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March 17, 2020

Data Firms Offer Free Access for COVID-19 Research

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Where oh where in all that Big Data are the patterns and insights that might lead to a vaccine against the scourge of COVID-19?

A growing list of data analytics vendors are assisting medical detectives in their search with what amounts to the open source release of proprietary data analytics software.

Qumulo, the hybrid cloud file storage vendor based in coronavirus-ravaged Seattle, was among the first to release its cloud-native file software to public and private medical and healthcare researchers. The company said vaccine researchers could use its software available on public clouds for free through July.

Along with vaccine research, investigators could also use the software to track the virus’ spread and development containment measures as public health officials seek to “flatten the curve” for COVID-19 infections. The donation would give researchers access to petabytes of real-time data on the how the virus spreads and it infection mechanism.

“It will be through the work of these professionals globally, sharing and analyzing all available data in the cloud, that a cure for COVID-19 will be discovered,” said Matt McIlwain, chairman of the board of trustees of the Fred Hutchinson Cancer Research Center and managing partner at Madrona Venture Group.

Faster access to large data sets is also seen as a way to divine how the virus is spreading and how the number of infections can be slowed. With that in mind, analytics vendor Starburst said Tuesday (March 17) it is making available for free to healthcare researchers its enterprise Presto software. Presto is the SQL query engine released by Facebook in 2012.

The Boston-based company said university and public health researchers tracking the spread of COVID-19 could use its software through the end of 2020. Use cases include access to and combining multiple data sets, including geo-location and travel history data. “Research organizations struggle to find the resources to acquire the right technology to join diverse data sets and provide fast access,” Starburst said.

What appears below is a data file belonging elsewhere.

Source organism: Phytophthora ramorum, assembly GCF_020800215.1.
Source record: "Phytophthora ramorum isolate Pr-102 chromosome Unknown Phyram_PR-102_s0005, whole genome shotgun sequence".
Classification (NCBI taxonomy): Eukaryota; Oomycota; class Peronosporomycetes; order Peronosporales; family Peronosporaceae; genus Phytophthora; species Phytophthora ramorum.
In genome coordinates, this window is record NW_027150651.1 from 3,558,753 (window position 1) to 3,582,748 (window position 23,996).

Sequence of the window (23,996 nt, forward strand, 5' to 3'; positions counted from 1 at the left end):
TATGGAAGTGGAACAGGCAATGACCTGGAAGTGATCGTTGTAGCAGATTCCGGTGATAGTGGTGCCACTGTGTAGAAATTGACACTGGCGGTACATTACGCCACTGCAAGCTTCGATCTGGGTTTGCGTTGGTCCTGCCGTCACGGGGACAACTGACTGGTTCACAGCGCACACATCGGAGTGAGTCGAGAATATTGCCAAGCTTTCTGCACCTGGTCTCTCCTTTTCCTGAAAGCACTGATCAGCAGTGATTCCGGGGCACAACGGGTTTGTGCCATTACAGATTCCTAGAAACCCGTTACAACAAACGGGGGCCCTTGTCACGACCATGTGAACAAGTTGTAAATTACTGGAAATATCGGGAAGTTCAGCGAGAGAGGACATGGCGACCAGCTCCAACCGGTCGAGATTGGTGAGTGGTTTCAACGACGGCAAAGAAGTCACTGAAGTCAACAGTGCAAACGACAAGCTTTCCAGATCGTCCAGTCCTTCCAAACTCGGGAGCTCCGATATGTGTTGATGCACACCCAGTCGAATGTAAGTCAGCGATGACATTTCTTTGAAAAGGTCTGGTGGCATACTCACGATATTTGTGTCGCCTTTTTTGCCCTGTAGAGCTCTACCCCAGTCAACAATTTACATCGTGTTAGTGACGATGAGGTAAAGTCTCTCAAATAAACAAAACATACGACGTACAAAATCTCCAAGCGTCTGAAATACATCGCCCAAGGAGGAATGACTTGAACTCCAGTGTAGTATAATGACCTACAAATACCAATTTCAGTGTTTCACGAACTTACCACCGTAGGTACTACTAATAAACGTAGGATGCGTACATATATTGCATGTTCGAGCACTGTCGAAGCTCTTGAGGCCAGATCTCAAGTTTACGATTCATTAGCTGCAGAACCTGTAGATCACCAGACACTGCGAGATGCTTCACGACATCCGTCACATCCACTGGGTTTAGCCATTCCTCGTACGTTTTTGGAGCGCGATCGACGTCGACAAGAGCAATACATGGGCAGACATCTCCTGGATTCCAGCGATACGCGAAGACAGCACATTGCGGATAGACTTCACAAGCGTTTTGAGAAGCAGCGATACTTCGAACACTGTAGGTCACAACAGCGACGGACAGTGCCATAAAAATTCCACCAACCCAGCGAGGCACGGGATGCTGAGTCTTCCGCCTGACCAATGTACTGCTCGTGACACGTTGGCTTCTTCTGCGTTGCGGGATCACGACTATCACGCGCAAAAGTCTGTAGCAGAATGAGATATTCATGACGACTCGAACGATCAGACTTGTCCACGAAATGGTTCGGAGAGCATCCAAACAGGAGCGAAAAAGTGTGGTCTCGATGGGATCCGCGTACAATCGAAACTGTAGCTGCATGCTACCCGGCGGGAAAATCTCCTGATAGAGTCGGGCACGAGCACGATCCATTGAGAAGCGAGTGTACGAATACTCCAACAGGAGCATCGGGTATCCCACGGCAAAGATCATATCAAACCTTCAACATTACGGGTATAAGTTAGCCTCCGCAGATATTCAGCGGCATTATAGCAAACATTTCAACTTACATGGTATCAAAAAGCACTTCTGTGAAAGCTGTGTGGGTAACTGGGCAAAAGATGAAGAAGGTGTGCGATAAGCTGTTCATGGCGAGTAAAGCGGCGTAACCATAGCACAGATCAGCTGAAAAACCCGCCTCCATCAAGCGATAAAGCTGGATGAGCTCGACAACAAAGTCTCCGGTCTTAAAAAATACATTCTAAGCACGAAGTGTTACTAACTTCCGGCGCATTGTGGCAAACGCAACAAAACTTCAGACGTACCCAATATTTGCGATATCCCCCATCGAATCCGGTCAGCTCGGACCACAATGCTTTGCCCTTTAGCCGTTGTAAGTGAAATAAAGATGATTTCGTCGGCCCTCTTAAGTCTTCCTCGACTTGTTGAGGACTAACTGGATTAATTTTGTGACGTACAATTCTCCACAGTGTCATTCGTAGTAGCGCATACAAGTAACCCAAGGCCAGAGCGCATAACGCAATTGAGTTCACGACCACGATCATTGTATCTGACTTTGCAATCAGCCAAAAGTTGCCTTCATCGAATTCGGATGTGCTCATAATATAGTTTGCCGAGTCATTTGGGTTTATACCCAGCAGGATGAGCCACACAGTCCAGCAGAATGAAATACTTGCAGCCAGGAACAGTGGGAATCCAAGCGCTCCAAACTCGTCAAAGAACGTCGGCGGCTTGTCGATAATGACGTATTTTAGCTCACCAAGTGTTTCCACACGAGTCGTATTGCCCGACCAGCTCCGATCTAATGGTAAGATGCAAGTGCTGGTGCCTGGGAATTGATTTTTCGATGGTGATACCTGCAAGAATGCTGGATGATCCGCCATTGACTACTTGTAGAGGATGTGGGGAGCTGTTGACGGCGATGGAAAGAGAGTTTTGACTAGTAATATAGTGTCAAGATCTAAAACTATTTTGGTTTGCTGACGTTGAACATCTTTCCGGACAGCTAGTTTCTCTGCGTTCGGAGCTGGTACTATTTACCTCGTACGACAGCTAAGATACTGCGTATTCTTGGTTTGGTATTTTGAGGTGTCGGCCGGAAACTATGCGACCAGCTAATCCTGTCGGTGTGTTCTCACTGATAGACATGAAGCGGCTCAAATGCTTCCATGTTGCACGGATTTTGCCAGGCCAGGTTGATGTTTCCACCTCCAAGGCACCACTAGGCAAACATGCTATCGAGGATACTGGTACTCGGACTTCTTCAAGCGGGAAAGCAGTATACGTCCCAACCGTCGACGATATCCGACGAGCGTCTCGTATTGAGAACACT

The company said its donation addresses the “significant information gap” responsible in part for the rapid spread of the novel coronavirus. “We already help healthcare teams run fast SQL analysis across multiple data sets,” said Starburst CEO Justin Borgman.

Elsewhere, TigerGraph said this week it is providing free use of its graph database technology to government researchers, corporate users and non-profits. Access includes a free tier on the company’s cloud platform where data can be loaded and analyzed using graph algorithms.

Potential use cases include deploying community detection algorithms to identify clusters of virus infection and “shortest path” algorithms to understand the source and impact of the virus in specific areas.

TigerGraph said it would extend a free trial of its enterprise platform “as necessary” to support research on eliminating COVID-19.

Across the pond, Oxford University researchers are supporting several European efforts to develop a mobile app for coronavirus instant contact tracing. Widespread deployment could help stem the spread of the virus, the university said.

Those analytics and computing resources are welcome as the U.S. and European countries remain in virtual lockdown in response to the pandemic. Referring to pleas for “social distancing,” Dr. Asif Bitton of Brigham and Woman’s Hospital in Boston told the PBS NewsHour, “It’s really important that we all have a new social compact around coming together by staying apart.”

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